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Herricks’ Three Intel Semifinalists

For Sachit Singal, William Chung and Ankoor Talwar, being named Intel Semifinalists for Herricks High School is an honor unto itself. They all say their passion is science, which drove them to study medicine.

 

Singal has been involved in Herricks’ science research program since 2009, exposing his acumen in chemistry to various labs on Long Island. He worked primarily at Stony Brook University as a Simons Fellow under Dr. Iwao Ojima.

 

The focus of the lab group was cancer. While Singal feels he has been exposed to cancer research, he wanted to home in on tackling infectious diseases.

 

“I applied to the lab and had the great fortune of getting in and that’s where it all began,” said Singal.

 

Singal’s project, dubbed “Chemical and Computational Biology Approach to Identifying the Binding Site of Novel Anti-Tubercular Agents Targeting Mtb-FtsZ,” examines tuberculosis and its different forms. The 18-year-old New Hyde Park resident worked on synthesizing a compound that could combat drug-resistant strains of tuberculosis bacteria.

 

Singal says it could prevent drugs from becoming ineffective where it “binds micro-bacteria in tuberculosis."

 

“Tuberculosis is caused by bacteria and this particular bacteria comes in different forms, which respond or do not respond to antibiotics,” Singal stated. “It’s one of the most lethal infectious diseases. The potential for drug-resistant strains to spread around the world is a daunting possibility. The need for new antibiotics is of paramount importance.”

 

Even if Singal does not advance to the final rounds, he says he's honored to be among the 300 to be considered.

 

“It serves as a major confidence boost, but asides from that, it feels like a personal responsibility to continue my research during my undergraduate years and beyond,” said Singal

 

Singal will enroll in Brown University’s eight-year medical school program in the fall. He says he may focus on biology.

 

Herricks science coordinator Renee Barcia worked with Singal, Chung and Talwar. She taught Singal’s older sister Sanchita and met him as a youngster.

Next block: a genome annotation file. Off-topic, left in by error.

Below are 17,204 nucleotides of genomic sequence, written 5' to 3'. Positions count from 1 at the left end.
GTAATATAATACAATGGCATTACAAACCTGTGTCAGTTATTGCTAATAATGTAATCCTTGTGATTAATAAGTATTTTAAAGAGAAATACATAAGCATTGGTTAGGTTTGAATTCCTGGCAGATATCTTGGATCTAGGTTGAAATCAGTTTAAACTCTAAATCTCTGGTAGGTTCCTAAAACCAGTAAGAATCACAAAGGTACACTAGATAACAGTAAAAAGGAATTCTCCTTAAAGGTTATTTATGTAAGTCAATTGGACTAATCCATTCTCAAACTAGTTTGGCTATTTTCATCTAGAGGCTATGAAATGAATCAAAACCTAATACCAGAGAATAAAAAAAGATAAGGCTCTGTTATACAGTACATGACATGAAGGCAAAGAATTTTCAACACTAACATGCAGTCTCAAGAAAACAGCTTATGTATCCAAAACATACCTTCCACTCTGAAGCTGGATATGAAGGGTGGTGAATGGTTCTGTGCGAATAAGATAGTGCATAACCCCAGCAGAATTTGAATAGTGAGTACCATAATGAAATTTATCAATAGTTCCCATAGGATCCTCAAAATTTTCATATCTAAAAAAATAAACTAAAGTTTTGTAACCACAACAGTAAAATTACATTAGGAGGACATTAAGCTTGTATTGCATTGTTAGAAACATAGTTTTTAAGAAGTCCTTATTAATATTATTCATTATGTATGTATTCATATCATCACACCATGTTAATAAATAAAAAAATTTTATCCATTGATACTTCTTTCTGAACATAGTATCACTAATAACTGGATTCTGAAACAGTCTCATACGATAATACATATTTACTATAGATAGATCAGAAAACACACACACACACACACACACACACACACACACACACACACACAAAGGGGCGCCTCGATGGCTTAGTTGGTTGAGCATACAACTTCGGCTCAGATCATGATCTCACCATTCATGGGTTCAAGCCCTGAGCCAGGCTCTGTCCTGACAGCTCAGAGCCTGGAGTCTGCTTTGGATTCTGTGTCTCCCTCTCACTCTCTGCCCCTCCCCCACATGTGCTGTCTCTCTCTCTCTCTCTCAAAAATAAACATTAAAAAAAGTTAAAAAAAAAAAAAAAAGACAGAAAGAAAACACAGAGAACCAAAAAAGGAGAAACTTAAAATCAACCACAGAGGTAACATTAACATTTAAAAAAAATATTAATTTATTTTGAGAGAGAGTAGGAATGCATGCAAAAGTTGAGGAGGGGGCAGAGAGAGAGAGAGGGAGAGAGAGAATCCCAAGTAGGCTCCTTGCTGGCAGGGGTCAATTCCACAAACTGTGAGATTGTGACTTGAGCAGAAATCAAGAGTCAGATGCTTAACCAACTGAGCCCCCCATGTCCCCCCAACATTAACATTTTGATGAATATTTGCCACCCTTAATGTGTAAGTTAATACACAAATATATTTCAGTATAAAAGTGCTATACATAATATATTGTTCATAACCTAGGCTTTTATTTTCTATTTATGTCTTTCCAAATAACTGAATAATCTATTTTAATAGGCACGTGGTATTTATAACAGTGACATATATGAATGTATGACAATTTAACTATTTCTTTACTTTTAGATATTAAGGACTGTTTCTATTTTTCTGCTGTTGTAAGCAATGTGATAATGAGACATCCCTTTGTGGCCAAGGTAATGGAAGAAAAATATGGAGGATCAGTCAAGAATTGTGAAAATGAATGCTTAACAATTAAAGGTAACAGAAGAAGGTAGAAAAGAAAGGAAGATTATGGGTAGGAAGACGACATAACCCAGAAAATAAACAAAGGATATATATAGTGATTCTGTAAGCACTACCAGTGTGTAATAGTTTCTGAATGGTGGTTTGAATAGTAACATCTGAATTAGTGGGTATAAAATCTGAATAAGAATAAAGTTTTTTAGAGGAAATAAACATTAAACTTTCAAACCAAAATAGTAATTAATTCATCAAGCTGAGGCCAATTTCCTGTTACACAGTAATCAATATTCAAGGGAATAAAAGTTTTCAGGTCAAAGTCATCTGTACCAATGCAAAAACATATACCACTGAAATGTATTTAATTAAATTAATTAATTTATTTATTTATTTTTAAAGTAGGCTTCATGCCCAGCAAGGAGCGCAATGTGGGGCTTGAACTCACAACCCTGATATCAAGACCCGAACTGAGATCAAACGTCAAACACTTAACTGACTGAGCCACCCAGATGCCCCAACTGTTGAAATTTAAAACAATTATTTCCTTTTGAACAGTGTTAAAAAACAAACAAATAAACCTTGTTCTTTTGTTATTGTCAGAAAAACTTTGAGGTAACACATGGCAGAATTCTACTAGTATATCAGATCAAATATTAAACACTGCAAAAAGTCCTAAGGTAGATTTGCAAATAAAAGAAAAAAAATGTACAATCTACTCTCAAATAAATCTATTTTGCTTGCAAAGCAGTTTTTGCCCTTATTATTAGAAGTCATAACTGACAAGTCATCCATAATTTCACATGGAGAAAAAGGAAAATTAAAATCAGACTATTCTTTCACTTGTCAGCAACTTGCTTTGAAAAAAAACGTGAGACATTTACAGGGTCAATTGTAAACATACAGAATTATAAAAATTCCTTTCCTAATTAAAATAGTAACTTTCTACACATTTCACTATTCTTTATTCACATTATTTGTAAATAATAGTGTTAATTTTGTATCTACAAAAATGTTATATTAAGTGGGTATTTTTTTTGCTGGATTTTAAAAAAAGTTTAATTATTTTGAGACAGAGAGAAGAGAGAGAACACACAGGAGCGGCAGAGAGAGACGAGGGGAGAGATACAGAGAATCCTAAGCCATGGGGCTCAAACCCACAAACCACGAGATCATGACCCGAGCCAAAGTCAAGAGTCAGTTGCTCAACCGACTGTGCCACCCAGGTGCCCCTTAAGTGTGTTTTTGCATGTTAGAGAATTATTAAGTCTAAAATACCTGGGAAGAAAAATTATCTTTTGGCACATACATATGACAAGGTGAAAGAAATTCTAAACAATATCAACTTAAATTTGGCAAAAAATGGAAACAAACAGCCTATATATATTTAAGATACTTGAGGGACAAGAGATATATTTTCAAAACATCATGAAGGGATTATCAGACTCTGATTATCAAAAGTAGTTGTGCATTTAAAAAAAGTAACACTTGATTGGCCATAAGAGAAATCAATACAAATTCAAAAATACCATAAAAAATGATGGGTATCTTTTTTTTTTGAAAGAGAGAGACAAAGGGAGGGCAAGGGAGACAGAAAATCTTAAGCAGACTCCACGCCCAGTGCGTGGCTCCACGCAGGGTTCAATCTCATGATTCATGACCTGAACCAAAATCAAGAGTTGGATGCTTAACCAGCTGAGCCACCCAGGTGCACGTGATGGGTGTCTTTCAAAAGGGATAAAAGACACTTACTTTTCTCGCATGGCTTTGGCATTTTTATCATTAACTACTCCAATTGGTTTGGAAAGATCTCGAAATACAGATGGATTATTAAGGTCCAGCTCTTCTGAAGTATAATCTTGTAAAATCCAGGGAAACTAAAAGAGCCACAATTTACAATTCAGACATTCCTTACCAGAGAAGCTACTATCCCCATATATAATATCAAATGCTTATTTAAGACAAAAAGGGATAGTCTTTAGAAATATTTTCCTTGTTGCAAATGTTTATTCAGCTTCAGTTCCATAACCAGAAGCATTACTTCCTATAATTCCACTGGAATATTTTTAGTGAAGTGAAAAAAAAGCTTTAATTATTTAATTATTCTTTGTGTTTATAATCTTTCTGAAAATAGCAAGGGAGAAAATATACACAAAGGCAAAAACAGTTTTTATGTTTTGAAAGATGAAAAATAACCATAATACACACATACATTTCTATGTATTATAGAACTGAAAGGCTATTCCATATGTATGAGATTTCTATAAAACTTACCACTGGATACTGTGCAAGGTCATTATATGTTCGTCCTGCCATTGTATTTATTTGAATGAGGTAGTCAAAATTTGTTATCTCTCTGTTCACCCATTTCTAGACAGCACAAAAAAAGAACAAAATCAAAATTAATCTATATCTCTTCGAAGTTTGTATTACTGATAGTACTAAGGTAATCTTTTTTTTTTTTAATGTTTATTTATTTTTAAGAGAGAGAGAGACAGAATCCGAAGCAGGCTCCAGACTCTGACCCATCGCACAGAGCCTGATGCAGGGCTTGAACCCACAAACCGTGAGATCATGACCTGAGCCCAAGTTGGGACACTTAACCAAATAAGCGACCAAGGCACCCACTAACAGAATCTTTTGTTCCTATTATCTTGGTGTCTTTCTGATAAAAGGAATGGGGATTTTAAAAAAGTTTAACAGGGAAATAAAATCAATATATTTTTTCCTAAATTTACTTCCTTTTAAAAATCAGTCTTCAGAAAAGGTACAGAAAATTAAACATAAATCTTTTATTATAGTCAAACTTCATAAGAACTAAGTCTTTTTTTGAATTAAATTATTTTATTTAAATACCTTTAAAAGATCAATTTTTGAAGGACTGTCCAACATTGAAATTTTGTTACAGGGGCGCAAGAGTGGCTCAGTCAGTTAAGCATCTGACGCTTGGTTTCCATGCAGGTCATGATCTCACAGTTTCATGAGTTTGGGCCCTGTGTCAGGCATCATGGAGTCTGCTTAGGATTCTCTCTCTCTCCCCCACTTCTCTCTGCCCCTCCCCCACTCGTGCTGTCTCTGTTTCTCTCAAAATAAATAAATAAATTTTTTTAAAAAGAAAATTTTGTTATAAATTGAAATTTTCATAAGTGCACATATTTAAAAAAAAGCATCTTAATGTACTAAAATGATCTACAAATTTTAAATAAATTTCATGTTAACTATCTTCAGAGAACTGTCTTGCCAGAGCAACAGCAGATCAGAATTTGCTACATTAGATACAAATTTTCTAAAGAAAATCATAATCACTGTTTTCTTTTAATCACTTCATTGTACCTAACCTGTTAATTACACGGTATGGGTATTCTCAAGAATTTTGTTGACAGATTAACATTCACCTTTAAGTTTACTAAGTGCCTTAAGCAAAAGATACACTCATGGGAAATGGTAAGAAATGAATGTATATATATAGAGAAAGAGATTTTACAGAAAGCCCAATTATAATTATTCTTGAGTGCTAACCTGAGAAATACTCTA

“I could tell there was promise with him,” she said. “I know that Sachit’s passion truly is science and you will be hearing about him in the future.”

 

Talwar’s project, titled “An in vitro Assessment of Nitric Oxide-Releasing Nanoparticles as a Potential Drug Delivery Vehicle for Treating Hypoxia-Induced Pulmonary Vascular Inflammation,” focused on pulmonary hypertension. He studied at the Feinstein Institute for

Medical Research with collaboration at the Albert Einstein School of Medicine under Dr. Edmund Miller in the Bronx.

 

Talwar, 17, is aiming to test a nano-particle drug delivery vehicle on treating hypertension. The Roslyn resident used nitric oxide, which dilates blood vessels and creates less pressure in vascular system.

 

“I was always interested in cardio-pulmonary research, he said. “My interest first blossomed when I read this first book with my dad called Every Second Counts, which talks about the first heart transplant. I thought it was interesting in the steps that were taken to perform the first one.”

 

Citing Herricks’ track record of sporting Intel and Siemens contestants (student Sahil Abbi was named a Siemens finalist last year) Talwar said Barcia encouraged him to apply.

 

“He comes from background of physicians,” Barcia said. “His mom and dad are physicians. Ankoor also has a great interest in biological science. I think that his research that he conducted is something that he feels very strongly about.”

 

Talwar plans to continue studying cardio-pulmonary disease states. He’s undecided on his post-high school education, but wants to get a Ph.D. in biochemistry or biology.

 

“I hope to continue this field,” Talwar said. “Research is fascinating.”

 

Chung, 17 of Roslyn, also focused on nitric oxide. Titled, “The Use of Glassy Matrices to Isolate and Identify the Nitric Oxide Dioxygenase Intermediate,” Chung focused on hemoglobin.

 

According to Chung, if there’s too much nitric oxide in the bloodstream, it can prove harmful.

 

“[My teachers] encouraged me to pursue this because my interest matched the project,” Chung said. ‘I studied the reaction that would reduce the nitric oxide in the blood.”

 

Like Talwar, Chung’s project was also conducted at the Einstein School of Medicine, but under Dr. Joel Friedman. He feels this needs to be featured in the publicly spectrum.

 

“I may study public health because this, like other issues, are lesser known and people need to be aware,” he said.

 

Barcia called Chung’s research “exciting.”

 

 “He is a very bright, intelligent young man and involved in music and sports He’s very talented in math as he is in biological sciences,” she said.

 

All three received a $1,000 award for their research. Additionally, the high school received an award of $1,000 for each semifinalist. The three will find out on Wednesday, Jan. 22 if they advanced to the final stage of the Intel competition, which will be comprised of 40 finalists.